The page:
london fashion week

Protests against the fashion industry at the end of London Fashion Week

London Fashion Week has officially come to an end with a bang. This bang wasn’t very nice for the fashion industry itself, though. Where political statements were made on the runway, statements against the industry were made next to the catwalk.

Protests against London Fashion Week

As London Fashion Week has come to an end, a group of about 200 protesters saw their chance to start a battle against the fashion industry. During Victoria Beckham’s show, protestors outside held banners stating “Fashion = Ecocide“, while stating how the fashion industry plays a pivotal role in climate change.

On top of this, at the last day of fashion week, a group of 200 protestors went a little further. As they covered themselves in (fake) blood, they claimed: “The fashion industry is killing our planet. Every year, every month, every week you abuse this earth, to produce clothes for profit and pleasure, not for need. You choose profit over plant, profit over people, profit over our future.

And that wasn’t all. They also claimed “Settled deep in the hypocricy of it all you blame us. You say it’s what the people demand, put the people can’t see the forest for the trees.

Watch the entire video below.

We can’t deny that overconsumption, unsustainably and unethically developed materials and clothes are disastrous for our planet. Instead of wanting more and more, we should carefully select items based on their origin and level of sustainability. The fashion industry has a pivotal role in educating their customers. By being more transparent, people can choose more deliberately and hopefully more wisely.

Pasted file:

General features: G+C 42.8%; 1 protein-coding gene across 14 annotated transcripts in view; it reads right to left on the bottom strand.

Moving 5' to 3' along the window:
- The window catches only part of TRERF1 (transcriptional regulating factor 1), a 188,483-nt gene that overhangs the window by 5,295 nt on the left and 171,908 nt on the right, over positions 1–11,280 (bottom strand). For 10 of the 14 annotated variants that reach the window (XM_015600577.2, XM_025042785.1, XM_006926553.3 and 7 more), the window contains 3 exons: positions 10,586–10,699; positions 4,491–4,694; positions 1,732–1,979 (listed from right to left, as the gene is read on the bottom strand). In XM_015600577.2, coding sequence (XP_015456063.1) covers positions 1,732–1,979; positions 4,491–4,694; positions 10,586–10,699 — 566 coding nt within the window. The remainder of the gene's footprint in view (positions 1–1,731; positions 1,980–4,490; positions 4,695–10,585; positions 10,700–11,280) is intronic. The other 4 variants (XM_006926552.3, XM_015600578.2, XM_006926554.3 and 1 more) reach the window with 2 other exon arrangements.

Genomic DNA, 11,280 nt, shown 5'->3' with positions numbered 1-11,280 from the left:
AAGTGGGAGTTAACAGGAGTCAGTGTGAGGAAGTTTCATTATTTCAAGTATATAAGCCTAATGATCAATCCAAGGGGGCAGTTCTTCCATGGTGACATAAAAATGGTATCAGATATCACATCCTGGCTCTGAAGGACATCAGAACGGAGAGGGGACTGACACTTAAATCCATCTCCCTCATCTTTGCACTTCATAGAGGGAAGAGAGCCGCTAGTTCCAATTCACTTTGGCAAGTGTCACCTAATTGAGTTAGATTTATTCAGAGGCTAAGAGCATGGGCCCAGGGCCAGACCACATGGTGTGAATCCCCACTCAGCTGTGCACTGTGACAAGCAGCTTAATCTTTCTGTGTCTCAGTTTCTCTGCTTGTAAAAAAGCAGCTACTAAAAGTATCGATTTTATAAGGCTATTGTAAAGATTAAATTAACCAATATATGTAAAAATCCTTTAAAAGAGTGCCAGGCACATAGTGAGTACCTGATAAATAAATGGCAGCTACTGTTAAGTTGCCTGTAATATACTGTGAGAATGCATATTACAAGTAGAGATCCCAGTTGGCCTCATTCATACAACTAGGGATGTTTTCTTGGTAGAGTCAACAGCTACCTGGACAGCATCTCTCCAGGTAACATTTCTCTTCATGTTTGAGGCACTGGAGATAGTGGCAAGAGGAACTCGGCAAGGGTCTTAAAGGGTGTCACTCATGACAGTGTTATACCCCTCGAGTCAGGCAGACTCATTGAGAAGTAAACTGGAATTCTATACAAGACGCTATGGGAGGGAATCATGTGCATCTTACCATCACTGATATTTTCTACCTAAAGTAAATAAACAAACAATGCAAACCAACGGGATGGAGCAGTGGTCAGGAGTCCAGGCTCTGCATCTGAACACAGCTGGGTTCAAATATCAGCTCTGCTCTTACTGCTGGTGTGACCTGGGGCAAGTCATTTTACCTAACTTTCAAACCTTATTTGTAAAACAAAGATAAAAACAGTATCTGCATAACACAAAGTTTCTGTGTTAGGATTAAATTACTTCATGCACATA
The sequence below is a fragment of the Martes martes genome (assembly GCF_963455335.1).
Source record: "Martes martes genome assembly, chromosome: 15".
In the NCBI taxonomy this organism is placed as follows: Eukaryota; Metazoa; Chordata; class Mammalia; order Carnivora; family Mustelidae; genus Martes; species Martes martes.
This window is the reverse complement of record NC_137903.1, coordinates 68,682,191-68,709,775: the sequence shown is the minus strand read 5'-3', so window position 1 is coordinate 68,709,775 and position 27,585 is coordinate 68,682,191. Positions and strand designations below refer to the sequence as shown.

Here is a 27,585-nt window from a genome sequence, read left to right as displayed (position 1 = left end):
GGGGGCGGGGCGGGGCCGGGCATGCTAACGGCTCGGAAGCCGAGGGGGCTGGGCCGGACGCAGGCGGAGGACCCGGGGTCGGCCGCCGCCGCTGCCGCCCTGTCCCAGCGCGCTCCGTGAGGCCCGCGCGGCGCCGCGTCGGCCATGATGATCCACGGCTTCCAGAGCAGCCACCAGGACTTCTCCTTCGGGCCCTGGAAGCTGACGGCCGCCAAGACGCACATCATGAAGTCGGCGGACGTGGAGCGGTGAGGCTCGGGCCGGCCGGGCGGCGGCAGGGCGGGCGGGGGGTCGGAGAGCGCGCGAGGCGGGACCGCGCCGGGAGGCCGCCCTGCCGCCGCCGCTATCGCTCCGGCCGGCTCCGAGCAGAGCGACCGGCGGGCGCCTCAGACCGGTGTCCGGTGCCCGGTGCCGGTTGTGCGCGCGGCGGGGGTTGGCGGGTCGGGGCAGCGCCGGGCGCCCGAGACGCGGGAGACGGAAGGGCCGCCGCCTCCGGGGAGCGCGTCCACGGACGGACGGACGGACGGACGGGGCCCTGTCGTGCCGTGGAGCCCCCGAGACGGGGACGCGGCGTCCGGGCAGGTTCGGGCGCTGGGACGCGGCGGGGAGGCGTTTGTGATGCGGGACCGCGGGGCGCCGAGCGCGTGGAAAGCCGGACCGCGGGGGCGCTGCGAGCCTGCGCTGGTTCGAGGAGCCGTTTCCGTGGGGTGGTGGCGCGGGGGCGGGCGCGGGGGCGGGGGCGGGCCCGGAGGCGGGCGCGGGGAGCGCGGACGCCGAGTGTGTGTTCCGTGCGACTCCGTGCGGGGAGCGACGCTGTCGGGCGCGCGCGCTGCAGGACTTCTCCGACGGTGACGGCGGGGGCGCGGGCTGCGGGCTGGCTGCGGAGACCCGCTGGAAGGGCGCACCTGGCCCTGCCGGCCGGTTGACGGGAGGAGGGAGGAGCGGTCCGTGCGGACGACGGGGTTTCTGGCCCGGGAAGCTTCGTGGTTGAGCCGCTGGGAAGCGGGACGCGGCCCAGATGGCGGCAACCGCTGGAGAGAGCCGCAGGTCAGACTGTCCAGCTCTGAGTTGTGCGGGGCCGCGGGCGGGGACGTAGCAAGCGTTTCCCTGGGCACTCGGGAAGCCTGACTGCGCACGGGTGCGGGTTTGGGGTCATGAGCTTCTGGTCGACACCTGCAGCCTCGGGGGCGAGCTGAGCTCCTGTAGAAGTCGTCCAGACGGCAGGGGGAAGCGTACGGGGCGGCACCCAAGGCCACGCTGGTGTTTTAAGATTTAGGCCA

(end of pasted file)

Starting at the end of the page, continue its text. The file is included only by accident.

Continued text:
Fashion designers with a mission

There are some designers, though, who have a clear vision on how the fashion industry should look like. Take for example Ronald van der Kemp – a Dutch designer who solely uses leftover fabrics from other fashion houses. When – for example – Burberry purchases thousands of meters of fabrics for a new collection, most of it won’t be used. Van der Kemp buys these kinds of leftovers and uses them for his collections. This makes every RVDK piece unique and special. Read a full conversation with Ronald van der Kemp here.

Another (Dutch) example is Duran Lantink: a young fashion designer who solely uses “dead stock” for his collections. He collects old stock from designer labels to make new garments out of it. He truly hopes to change the fashion industry, since we can’t go on like this any longer. With his collections, he shows the mass consumption and the overproduction we face.

london fashion week
Creation of Duran Lantink (own photography)

Hopefully these initiatives will lead to a better future, full of sustainable fashion and a happy planet.

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In conversation with sustainable fashion designer Ronald van der Kemp